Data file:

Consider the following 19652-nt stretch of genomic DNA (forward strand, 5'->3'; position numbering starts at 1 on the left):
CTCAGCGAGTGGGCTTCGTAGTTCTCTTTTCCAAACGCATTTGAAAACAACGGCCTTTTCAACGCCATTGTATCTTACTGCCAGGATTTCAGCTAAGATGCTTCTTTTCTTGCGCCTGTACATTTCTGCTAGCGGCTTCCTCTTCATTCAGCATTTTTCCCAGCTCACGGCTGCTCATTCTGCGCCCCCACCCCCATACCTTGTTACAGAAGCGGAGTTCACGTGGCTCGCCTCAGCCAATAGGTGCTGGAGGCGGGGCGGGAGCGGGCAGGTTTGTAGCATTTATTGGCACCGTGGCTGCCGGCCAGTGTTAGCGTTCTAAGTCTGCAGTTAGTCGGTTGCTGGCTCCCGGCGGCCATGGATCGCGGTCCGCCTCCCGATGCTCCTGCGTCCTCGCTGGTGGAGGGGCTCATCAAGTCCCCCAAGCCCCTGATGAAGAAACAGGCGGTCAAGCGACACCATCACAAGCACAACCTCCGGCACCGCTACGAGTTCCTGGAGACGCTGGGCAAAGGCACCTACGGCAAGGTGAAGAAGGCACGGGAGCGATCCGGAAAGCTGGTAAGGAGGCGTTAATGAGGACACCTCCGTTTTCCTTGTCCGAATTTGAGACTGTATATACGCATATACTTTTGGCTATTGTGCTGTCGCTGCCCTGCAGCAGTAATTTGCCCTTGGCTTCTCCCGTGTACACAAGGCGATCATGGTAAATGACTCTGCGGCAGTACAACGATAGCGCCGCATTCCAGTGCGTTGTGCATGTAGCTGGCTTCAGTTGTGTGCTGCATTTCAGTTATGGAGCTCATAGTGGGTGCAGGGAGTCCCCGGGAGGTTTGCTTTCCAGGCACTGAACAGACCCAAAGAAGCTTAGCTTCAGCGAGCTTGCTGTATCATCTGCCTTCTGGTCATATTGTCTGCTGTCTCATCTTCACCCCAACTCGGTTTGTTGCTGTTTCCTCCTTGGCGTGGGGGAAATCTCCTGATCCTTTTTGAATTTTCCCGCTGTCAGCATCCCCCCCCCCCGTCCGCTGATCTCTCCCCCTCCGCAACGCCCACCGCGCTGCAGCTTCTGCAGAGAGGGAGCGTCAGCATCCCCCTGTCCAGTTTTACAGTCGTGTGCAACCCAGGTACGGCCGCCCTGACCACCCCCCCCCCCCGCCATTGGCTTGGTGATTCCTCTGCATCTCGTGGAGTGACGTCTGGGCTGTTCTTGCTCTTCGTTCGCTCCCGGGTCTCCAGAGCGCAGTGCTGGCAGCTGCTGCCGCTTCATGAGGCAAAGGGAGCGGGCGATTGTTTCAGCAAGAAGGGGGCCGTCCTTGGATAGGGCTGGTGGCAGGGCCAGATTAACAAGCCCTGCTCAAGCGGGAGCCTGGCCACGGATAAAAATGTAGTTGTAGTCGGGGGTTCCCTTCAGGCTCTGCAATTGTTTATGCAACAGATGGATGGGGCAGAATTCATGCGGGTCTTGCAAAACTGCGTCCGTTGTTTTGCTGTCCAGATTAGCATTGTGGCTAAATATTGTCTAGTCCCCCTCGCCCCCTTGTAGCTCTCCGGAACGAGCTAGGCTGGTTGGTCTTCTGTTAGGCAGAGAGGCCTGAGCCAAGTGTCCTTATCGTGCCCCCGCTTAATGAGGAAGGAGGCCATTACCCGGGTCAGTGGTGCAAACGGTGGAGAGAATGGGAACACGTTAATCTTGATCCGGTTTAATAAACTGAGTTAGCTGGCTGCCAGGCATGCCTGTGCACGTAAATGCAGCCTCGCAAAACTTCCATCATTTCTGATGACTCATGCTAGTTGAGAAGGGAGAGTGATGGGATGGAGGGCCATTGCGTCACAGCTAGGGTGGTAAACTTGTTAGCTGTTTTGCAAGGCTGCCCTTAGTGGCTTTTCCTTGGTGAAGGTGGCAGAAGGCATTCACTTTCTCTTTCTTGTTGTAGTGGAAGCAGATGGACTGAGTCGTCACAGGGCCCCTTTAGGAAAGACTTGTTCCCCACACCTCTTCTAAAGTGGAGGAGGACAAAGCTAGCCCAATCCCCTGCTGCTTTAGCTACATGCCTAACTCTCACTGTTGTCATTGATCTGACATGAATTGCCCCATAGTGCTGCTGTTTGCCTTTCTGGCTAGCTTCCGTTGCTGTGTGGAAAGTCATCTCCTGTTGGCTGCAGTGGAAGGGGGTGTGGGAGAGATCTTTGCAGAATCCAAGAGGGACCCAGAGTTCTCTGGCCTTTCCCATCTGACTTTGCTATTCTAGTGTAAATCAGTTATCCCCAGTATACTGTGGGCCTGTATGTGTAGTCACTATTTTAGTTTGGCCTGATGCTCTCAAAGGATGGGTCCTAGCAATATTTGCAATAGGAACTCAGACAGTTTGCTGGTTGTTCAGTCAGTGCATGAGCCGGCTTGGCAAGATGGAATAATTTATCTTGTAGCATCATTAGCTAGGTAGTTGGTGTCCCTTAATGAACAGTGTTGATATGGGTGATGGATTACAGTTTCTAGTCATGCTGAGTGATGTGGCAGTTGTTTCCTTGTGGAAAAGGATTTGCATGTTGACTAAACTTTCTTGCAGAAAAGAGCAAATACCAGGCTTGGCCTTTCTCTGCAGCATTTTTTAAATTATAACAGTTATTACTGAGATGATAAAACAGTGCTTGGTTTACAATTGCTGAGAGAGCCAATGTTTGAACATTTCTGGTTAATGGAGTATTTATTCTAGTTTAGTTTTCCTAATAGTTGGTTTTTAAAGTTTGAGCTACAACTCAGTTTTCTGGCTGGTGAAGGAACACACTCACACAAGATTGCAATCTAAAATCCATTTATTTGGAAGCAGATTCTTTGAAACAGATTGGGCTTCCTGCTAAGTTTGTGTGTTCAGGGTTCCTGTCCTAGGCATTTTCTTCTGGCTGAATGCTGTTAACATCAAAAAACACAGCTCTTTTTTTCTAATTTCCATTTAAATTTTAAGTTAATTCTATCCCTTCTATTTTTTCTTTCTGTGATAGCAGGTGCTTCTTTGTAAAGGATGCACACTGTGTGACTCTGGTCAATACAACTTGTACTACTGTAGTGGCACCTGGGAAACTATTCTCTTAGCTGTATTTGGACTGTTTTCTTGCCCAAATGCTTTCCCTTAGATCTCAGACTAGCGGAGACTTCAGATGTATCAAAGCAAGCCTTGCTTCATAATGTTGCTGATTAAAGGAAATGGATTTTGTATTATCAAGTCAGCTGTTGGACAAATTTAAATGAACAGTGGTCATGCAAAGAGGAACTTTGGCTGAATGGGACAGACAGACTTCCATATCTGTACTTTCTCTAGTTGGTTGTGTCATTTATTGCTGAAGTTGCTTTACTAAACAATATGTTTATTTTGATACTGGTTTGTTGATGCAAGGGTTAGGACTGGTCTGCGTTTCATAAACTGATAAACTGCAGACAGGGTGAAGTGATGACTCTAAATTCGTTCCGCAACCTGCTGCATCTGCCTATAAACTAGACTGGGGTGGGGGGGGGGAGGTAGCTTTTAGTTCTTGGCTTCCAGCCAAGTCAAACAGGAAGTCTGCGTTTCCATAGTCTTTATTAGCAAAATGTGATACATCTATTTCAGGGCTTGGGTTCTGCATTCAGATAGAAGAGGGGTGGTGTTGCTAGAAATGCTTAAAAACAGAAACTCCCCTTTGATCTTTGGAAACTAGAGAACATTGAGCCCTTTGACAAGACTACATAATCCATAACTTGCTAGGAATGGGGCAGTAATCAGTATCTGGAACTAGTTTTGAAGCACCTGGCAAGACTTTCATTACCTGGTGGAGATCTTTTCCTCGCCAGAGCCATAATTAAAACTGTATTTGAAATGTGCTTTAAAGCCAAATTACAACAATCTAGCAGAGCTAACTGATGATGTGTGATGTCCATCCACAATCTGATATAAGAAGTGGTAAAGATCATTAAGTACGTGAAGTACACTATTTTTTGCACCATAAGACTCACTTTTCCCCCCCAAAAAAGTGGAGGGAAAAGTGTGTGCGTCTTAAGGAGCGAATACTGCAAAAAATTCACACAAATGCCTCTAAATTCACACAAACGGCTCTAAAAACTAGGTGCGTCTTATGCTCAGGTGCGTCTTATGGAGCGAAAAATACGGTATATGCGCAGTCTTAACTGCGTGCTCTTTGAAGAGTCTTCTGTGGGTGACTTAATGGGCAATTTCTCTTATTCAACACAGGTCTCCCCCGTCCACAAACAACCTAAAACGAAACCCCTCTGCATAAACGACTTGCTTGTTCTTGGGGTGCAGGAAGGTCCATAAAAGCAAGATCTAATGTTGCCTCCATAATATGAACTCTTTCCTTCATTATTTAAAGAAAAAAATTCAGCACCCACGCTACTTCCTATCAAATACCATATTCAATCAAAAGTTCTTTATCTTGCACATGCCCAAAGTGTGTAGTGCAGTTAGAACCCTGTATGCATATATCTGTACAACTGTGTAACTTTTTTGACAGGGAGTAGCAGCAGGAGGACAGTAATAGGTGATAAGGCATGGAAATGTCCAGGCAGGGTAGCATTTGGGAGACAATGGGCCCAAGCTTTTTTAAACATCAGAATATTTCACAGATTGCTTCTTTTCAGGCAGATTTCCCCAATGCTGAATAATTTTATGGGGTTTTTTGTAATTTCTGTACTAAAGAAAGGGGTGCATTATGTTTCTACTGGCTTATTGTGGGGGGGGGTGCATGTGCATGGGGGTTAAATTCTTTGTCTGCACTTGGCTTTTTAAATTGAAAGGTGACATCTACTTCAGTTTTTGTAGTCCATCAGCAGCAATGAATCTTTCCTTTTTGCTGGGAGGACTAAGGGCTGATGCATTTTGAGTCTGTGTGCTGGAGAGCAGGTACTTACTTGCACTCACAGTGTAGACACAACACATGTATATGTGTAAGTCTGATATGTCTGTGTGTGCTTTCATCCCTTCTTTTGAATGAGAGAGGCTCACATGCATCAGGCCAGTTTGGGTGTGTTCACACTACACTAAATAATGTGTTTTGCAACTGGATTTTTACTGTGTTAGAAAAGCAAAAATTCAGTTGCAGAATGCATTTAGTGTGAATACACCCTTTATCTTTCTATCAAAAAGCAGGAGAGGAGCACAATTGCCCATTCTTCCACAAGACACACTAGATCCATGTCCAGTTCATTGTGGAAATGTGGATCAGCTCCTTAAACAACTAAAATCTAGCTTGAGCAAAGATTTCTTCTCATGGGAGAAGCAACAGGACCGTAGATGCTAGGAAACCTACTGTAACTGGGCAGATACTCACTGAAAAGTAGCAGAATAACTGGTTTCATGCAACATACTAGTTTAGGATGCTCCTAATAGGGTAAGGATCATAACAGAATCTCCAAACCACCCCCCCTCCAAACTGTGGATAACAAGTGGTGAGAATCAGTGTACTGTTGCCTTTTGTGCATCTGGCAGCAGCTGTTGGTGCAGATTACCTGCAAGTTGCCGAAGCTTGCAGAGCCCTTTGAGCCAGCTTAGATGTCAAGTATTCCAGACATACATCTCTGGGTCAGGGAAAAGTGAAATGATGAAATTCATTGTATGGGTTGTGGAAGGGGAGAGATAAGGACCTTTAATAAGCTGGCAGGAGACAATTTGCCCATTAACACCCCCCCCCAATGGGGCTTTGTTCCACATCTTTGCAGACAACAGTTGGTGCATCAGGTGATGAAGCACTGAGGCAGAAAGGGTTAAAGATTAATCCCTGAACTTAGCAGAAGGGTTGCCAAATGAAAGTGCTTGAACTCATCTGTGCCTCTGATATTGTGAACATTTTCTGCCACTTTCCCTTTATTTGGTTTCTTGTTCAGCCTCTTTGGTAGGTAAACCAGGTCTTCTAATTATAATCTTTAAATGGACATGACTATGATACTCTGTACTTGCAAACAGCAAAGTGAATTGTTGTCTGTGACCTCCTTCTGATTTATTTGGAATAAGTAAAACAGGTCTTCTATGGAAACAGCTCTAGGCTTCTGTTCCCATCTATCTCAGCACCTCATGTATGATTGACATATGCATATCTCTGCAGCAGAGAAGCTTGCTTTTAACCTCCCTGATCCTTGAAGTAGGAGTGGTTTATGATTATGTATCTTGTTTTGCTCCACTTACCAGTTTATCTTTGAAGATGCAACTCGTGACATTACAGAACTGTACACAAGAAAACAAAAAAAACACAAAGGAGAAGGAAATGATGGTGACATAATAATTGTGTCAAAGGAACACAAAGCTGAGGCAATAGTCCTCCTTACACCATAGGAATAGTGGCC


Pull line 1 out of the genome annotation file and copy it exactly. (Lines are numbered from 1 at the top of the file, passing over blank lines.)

Consider the following 19652-nt stretch of genomic DNA (forward strand, 5'->3'; position numbering starts at 1 on the left):